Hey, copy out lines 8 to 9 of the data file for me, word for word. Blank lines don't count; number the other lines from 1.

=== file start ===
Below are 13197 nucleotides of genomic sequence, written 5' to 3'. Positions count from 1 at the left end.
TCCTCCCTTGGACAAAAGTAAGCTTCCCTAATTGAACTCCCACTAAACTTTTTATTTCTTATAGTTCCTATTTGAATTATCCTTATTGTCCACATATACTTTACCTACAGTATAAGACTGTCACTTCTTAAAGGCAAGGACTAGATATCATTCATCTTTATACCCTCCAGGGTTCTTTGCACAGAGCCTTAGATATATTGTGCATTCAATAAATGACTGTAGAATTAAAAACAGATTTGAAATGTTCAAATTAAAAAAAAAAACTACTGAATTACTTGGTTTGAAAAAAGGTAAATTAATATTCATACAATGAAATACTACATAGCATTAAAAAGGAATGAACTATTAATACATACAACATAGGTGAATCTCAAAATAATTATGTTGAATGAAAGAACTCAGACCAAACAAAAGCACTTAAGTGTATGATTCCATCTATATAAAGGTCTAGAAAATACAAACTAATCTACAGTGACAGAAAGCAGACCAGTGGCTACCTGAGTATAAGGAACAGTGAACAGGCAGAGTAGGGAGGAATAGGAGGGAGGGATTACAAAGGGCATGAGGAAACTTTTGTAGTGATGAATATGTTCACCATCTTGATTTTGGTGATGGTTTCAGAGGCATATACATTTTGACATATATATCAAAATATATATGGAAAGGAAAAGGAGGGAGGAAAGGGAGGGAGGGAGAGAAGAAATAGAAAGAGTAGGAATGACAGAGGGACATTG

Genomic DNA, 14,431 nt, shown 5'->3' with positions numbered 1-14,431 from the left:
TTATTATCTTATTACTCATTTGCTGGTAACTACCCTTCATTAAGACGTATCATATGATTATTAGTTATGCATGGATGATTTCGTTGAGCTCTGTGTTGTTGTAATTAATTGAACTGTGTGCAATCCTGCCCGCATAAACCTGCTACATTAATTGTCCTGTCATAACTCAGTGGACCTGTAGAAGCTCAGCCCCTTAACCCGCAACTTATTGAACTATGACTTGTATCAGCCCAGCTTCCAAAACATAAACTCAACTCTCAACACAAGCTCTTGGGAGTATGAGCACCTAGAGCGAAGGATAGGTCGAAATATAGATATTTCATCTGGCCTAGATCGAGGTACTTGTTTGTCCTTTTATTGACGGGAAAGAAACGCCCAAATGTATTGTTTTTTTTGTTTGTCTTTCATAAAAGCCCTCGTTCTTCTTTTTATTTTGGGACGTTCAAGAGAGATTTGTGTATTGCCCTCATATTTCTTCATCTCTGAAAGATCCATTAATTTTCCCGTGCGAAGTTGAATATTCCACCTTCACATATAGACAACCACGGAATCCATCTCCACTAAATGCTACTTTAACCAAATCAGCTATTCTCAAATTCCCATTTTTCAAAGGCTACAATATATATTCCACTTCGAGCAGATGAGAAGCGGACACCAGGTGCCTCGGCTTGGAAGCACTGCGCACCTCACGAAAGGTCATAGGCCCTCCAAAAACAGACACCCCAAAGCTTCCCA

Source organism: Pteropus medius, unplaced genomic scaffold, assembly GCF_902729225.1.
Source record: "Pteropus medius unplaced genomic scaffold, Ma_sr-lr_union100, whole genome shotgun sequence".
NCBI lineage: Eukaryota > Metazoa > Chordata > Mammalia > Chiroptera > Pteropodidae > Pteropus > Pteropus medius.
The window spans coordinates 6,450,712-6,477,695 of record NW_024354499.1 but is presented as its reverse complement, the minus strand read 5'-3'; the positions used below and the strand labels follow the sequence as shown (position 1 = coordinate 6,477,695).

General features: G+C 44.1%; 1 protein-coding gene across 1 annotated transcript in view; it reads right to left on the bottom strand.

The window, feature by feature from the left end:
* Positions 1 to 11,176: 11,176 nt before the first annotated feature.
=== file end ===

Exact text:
The window spans coordinates 6,450,712-6,477,695 of record NW_024354499.1 but is presented as its reverse complement, the minus strand read 5'-3'; the positions used below and the strand labels follow the sequence as shown (position 1 = coordinate 6,477,695).

General features: G+C 44.1%; 1 protein-coding gene across 1 annotated transcript in view; it reads right to left on the bottom strand.